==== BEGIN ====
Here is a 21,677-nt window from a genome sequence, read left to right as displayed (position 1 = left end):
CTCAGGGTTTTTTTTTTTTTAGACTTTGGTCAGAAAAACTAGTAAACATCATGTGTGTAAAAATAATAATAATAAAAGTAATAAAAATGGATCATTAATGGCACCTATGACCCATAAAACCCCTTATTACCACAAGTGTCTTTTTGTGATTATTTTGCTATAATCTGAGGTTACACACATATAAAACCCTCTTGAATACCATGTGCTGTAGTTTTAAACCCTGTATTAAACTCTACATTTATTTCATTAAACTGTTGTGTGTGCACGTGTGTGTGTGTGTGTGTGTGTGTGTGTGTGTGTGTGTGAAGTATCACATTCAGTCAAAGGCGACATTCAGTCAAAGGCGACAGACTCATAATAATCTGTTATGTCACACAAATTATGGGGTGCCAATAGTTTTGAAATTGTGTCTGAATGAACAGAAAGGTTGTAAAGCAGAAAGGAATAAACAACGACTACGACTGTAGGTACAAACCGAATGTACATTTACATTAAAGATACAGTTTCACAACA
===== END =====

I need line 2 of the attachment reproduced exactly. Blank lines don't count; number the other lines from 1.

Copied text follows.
CTCAGGGTTTTTTTTTTTTTAGACTTTGGTCAGAAAAACTAGTAAACATCATGTGTGTAAAAATAATAATAATAAAAGTAATAAAAATGGATCATTAATGGCACCTATGACCCATAAAACCCCTTATTACCACAAGTGTCTTTTTGTGATTATTTTGCTATAATCTGAGGTTACACACATATAAAACCCTCTTGAATACCATGTGCTGTAGTTTTAAACCCTGTATTAAACTCTACATTTATTTCATTAAACTGTTGTGTGTGCACGTGTGTGTGTGTGTGTGTGTGTGTGTGTGTGTGTGTGTGAAGTATCACATTCAGTCAAAGGCGACATTCAGTCAAAGGCGACAGACTCATAATAATCTGTTATGTCACACAAATTATGGGGTGCCAATAGTTTTGAAATTGTGTCTGAATGAACAGAAAGGTTGTAAAGCAGAAAGGAATAAACAACGACTACGACTGTAGGTACAAACCGAATGTACATTTACATTAAAGATACAGTTTCACAACA